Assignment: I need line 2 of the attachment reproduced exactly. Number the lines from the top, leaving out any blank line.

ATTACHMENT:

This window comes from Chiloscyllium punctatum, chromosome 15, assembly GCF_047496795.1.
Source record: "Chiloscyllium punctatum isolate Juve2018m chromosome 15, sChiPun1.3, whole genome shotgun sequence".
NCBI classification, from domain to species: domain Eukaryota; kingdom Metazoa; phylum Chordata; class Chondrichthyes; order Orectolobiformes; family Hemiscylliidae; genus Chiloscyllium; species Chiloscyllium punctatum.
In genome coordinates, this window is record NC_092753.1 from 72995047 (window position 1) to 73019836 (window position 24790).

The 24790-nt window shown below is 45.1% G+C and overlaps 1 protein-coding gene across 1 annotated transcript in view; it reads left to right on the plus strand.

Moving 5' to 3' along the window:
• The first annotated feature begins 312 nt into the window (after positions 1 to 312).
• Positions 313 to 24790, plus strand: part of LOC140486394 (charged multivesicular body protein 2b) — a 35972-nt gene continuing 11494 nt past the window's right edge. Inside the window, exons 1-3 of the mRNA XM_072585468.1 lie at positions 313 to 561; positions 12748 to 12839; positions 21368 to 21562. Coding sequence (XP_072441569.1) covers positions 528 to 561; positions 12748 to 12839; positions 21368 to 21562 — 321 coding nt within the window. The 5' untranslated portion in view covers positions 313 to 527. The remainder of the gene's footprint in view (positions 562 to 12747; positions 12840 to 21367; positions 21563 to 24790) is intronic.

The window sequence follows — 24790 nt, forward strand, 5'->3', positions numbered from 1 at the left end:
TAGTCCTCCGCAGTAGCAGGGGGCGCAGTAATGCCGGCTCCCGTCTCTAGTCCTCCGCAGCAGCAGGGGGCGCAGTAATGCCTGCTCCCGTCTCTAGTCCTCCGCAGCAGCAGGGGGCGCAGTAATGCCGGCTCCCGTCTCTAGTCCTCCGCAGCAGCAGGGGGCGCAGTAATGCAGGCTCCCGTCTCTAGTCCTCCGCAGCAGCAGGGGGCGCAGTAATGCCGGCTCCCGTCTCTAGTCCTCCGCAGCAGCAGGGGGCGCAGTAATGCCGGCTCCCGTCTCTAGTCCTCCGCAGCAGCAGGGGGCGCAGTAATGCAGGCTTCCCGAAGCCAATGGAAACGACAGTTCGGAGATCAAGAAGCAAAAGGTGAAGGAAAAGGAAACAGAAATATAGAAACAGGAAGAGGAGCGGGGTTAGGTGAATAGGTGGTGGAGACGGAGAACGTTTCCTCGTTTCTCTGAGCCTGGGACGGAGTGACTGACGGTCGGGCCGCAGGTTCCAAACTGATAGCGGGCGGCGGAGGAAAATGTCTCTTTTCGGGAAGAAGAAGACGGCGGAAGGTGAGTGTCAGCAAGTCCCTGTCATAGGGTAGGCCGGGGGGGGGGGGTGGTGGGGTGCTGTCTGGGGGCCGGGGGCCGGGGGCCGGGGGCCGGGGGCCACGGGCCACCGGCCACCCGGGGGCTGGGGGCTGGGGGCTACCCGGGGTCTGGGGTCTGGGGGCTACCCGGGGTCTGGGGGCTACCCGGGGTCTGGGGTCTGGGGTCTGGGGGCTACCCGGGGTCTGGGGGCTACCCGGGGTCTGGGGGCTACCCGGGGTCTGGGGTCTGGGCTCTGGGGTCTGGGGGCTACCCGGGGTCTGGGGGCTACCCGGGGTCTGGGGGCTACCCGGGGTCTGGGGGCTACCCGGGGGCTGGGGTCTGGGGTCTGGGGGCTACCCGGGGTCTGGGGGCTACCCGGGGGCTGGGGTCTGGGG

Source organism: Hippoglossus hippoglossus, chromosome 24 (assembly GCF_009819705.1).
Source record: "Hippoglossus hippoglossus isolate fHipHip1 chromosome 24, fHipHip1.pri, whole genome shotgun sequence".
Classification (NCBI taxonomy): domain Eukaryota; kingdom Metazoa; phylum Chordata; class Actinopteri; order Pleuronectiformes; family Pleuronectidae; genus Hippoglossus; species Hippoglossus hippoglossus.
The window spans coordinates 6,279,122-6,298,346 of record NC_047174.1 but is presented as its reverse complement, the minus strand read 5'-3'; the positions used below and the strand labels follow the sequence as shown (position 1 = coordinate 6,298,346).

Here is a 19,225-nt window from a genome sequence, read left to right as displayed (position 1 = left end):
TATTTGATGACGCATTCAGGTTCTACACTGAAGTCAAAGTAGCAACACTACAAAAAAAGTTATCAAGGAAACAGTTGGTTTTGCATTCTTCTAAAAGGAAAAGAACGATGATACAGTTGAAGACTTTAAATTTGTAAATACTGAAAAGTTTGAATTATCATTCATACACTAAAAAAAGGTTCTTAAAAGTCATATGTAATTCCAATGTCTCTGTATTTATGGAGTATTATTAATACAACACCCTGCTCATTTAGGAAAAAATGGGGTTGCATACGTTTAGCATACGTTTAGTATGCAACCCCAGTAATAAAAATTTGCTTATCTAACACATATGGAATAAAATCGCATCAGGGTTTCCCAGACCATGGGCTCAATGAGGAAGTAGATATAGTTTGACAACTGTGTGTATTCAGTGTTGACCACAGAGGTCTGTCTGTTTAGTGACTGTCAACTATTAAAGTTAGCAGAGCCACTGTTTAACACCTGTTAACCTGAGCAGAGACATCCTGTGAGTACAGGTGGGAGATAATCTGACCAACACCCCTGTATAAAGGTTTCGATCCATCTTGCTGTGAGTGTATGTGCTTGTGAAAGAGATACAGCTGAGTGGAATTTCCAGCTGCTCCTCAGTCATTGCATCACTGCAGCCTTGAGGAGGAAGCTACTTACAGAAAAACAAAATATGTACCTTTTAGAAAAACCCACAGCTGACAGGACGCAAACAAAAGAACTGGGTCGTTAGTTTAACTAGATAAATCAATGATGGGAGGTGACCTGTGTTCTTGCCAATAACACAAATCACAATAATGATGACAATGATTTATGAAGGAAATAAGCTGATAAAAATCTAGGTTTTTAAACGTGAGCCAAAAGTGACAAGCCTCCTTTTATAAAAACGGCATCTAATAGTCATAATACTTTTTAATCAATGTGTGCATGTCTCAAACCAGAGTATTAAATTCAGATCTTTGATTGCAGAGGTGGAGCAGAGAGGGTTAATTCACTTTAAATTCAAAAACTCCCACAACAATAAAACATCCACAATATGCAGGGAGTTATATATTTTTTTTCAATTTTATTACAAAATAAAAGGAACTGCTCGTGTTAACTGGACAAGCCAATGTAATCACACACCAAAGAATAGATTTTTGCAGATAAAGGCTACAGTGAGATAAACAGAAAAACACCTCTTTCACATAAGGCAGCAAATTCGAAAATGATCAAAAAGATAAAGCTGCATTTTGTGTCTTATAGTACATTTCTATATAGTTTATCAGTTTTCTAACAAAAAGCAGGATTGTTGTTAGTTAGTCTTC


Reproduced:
Source record: "Chiloscyllium punctatum isolate Juve2018m chromosome 15, sChiPun1.3, whole genome shotgun sequence".